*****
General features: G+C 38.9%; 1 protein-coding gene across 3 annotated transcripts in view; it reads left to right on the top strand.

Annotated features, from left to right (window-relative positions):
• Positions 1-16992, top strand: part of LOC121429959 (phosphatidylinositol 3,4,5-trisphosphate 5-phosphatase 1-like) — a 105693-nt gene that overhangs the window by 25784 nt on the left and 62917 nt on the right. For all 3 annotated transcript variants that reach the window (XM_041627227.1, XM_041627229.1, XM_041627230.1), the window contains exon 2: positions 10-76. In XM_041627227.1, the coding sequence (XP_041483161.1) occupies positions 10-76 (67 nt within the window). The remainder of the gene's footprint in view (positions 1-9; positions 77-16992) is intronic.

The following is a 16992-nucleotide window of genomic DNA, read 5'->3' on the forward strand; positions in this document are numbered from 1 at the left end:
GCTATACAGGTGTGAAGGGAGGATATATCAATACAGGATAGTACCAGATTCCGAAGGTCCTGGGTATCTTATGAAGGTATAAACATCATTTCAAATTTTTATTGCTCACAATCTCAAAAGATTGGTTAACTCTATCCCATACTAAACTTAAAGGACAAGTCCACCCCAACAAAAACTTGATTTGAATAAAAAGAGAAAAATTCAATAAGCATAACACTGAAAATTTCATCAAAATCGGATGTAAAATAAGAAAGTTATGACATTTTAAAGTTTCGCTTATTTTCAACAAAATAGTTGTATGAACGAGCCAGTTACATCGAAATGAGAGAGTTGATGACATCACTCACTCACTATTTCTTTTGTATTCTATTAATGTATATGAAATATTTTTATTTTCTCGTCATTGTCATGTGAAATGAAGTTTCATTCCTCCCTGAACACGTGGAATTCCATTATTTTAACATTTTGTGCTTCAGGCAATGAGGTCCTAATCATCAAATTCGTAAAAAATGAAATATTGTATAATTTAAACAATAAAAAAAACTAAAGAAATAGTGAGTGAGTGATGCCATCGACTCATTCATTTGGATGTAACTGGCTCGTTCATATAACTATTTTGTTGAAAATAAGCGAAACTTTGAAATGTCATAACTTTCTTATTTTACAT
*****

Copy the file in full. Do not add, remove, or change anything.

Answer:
General features: G+C 38.9%; 1 protein-coding gene across 3 annotated transcripts in view; it reads left to right on the top strand.

Annotated features, from left to right (window-relative positions):
• Positions 1-16992, top strand: part of LOC121429959 (phosphatidylinositol 3,4,5-trisphosphate 5-phosphatase 1-like) — a 105693-nt gene that overhangs the window by 25784 nt on the left and 62917 nt on the right. For all 3 annotated transcript variants that reach the window (XM_041627227.1, XM_041627229.1, XM_041627230.1), the window contains exon 2: positions 10-76. In XM_041627227.1, the coding sequence (XP_041483161.1) occupies positions 10-76 (67 nt within the window). The remainder of the gene's footprint in view (positions 1-9; positions 77-16992) is intronic.

The following is a 16992-nucleotide window of genomic DNA, read 5'->3' on the forward strand; positions in this document are numbered from 1 at the left end:
GCTATACAGGTGTGAAGGGAGGATATATCAATACAGGATAGTACCAGATTCCGAAGGTCCTGGGTATCTTATGAAGGTATAAACATCATTTCAAATTTTTATTGCTCACAATCTCAAAAGATTGGTTAACTCTATCCCATACTAAACTTAAAGGACAAGTCCACCCCAACAAAAACTTGATTTGAATAAAAAGAGAAAAATTCAATAAGCATAACACTGAAAATTTCATCAAAATCGGATGTAAAATAAGAAAGTTATGACATTTTAAAGTTTCGCTTATTTTCAACAAAATAGTTGTATGAACGAGCCAGTTACATCGAAATGAGAGAGTTGATGACATCACTCACTCACTATTTCTTTTGTATTCTATTAATGTATATGAAATATTTTTATTTTCTCGTCATTGTCATGTGAAATGAAGTTTCATTCCTCCCTGAACACGTGGAATTCCATTATTTTAACATTTTGTGCTTCAGGCAATGAGGTCCTAATCATCAAATTCGTAAAAAATGAAATATTGTATAATTTAAACAATAAAAAAAACTAAAGAAATAGTGAGTGAGTGATGCCATCGACTCATTCATTTGGATGTAACTGGCTCGTTCATATAACTATTTTGTTGAAAATAAGCGAAACTTTGAAATGTCATAACTTTCTTATTTTACAT